Georgia Water Stewardship

A story of how water connects all of Georgia

Water is a basic building block and necessity for all life. It is essential for agricultural, industrial, and household use for basic human health and economic development. Caring for water and water systems is vital to make sure we have enough to use to drink, grow crops, support fishing, support tourism, and mitigate storm and drought damage. 

To support our life, our health, and our economy we need a healthy water system all the way from watershed, to marsh, to stream, to river, to estuary, to ocean.  

Water is a finite resource, use too much of it in one place, or pollute a source in another, and downstream there is not enough for others.  

We can work with resilient natural systems to make this happen or we can attempt to replicate their function through artificial means. By looking at this issue through the lens of One Health - we can deliver solutions that are effective for people, animals, and nature. 

Check out the resources below to learn more and to get involved!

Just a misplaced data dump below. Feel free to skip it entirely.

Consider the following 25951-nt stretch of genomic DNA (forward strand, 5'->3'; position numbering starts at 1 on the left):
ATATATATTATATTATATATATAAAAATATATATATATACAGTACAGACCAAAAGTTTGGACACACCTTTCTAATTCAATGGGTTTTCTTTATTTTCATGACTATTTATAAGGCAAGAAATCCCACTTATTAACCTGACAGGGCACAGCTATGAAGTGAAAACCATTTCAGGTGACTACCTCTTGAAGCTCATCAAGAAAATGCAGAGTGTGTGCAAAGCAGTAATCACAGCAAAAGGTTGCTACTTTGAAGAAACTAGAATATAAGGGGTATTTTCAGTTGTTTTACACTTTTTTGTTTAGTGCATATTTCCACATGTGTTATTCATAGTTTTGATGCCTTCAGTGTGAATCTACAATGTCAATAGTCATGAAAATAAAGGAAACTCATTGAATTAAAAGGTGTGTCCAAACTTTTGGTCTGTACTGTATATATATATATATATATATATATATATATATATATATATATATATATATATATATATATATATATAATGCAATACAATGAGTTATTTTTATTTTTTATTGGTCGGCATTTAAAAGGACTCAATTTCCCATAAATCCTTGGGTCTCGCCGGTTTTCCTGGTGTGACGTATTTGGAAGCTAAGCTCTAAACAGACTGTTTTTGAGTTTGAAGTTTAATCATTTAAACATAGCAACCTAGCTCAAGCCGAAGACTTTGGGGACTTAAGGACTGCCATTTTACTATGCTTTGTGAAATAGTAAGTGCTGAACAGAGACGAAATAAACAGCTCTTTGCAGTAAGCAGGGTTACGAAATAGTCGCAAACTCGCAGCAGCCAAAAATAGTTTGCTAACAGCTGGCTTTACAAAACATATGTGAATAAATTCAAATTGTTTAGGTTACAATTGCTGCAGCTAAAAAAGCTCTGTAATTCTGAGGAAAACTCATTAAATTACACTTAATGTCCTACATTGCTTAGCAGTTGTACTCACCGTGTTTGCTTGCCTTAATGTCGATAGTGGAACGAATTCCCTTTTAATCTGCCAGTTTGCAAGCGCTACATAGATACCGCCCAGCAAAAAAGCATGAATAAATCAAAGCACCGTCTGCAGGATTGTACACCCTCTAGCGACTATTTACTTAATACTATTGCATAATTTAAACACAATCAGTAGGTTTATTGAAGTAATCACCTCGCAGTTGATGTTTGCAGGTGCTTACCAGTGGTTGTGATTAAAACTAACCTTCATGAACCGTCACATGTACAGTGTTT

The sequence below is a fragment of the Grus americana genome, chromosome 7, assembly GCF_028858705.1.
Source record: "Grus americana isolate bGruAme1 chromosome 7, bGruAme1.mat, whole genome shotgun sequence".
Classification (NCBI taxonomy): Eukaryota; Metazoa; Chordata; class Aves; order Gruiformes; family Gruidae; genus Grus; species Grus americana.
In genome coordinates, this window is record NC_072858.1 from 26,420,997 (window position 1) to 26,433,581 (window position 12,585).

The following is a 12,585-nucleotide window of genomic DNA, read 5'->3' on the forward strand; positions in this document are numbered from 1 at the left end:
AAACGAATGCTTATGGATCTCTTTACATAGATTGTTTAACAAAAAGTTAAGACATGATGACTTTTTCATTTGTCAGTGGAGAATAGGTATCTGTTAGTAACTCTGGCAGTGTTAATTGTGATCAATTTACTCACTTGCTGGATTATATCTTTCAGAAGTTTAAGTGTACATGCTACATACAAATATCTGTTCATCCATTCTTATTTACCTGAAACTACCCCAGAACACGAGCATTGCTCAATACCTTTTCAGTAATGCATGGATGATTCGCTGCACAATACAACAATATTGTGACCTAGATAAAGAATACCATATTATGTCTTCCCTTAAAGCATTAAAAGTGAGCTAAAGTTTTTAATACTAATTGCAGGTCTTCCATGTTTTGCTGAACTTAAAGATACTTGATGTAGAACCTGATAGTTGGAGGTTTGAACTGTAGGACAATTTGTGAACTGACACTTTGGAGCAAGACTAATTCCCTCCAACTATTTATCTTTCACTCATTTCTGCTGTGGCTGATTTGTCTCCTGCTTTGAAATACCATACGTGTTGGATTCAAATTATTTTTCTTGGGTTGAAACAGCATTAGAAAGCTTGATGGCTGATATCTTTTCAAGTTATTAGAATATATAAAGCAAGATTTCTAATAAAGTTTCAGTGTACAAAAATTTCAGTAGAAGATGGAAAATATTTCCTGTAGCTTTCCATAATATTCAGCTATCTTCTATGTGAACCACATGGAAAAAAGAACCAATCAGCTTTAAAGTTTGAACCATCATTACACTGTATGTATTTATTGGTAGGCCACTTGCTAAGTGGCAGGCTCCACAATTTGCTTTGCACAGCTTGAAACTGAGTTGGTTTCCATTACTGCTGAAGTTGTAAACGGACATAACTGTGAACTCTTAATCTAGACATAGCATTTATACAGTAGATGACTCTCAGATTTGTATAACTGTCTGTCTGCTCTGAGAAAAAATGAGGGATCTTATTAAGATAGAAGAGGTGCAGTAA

Georgia River Basins. From (https://extension.uga.edu/publications/detail.html?number=B1385&title=Water%20Issues%20in%20Georgia:%20A%20Survey%20of%20Public%20Perceptions%20and%20Attitudes%20about%20Water)

Be a Responsible Water Steward

From your backyard, to a hike near a stream, to a day at the beach - you can make a difference through small steps.

Advocate

Coal Ash

Coal Ash, the leftover waste from burning coal, can seep into the water and soil, affecting Georgian’s health and well-being.

Trust Fund Allocation

HR 164 Passed in 2020 - amending the Georgia Constitution to dedicate all trust fund revenue for it's intended use.

Do More

Our friends at Georgia Water Collation have put together an action page where you can learn more about important water issues.

Water Organizations

Learn more about Georgia Water Stewards by clicking on their icon. Each group offers ways to learn more about them and ways to get involved!

Gray's Reef National Marine Sanctuary